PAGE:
Obama, Romney, And Sex, Sex, Sex

A thought experiment: if Zorban from the planet Juteriope landed in Loudoun County today and was provided with biographical sketches of the three leading candidates from each party, which party would he think was more conservative about sex?

During a campaign stop in Colorado last night, Ex-MA Gov. Mitt Romney said he was "shocked' to hear that Sen. Barack Obama told a liberal pressure group that sex education ought to be taught in kindergarten.

"I heard a quote today from Sen. Barack Obama which puzzled me. He said that we should have sex education in kindergarten. I'm not kidding you. And I scratched my head when I heard that," said Romney, his face locking in a grimace. "How much sex education ought to be age appropriate for a five year old? In my view, zero."

Let the sex wars continue. (To skip ahead to the ending, click here.)

At the broadest level of public opinion, there are unmistakable signs that conservatives are losing; there is a growing, though circumscribed tolerance for homosexuality; pornography is ubiquitous and impervious to attacks; abortion rights (again, circumscribed) are fairly well ingrained in the culture; the percentage of self-identified atheists in the public square is Babel-towering; sex is inevitable and amoral.

But primary politics remains largely an exercise in irritating the triggering points within the musculature of the political parties. It’s in the self-interest of conservatives to exploit the sex wars; it’s in the interest of liberals to flee the battles.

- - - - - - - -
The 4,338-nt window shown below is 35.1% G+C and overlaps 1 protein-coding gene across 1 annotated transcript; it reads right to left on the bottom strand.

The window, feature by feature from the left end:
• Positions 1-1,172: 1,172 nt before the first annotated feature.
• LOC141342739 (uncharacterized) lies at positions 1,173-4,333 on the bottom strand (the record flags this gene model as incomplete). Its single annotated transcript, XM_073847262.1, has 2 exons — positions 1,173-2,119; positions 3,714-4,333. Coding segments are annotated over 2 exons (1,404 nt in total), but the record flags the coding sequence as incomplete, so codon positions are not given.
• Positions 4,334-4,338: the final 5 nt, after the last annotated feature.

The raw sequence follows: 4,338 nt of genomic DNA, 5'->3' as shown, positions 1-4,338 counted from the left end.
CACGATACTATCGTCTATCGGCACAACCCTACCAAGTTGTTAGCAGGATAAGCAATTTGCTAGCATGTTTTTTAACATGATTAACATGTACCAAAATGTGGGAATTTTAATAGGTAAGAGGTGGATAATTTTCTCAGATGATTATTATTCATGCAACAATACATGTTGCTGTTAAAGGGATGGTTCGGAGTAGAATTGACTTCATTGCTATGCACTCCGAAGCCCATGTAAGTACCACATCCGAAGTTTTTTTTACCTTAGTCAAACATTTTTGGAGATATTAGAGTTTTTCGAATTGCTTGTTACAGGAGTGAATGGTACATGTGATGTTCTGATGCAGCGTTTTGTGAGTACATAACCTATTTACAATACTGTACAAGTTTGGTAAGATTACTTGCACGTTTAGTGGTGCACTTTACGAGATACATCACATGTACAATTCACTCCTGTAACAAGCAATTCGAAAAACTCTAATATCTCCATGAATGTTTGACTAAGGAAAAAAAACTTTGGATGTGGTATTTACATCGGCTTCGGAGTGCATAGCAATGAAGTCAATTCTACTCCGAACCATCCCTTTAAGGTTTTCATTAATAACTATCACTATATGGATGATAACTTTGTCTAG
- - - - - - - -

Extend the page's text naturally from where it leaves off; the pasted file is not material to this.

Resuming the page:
Since the 70s, when confronted with the public policy dimensions of sex, Democrats have tended towards a defensive crouch. Those voters most concerned with sex -- evangelical protestants and conservative Catholics -- have found refuge in a Republican Party that pays lip service to their concerns and occasionally acts on them. The modern Republican Party mastered the political language of sex while Democrats were still prattling on about economic redistribution.

Romney has always been a sexual conservative, even as his political views shift from the center to the right. One of his closest friends told me last year that Romney believes that homosexuality is probably more chosen than innate; that he was never one to banter about sex; that he views it more as a sacred communion of souls than an instrumental expression of pleasure. Romney reflects the general disposition of about half the Republican base. That they tend to be the voting half is important.

Sexual conservatives blame the bad trends on the spread of procedural liberalism, which has empowered "judicial activists." In their view, elite Democrats are sexual modernists. The party's secular (or non-evangelical) ideological base has an instrumental, liberationist view of sex; in the realm of public policy, it is legal formalism -- private relations governed by consent, with no single arrangement privileged. When it comes to , moral regulation, government quite literally abstains from judgment.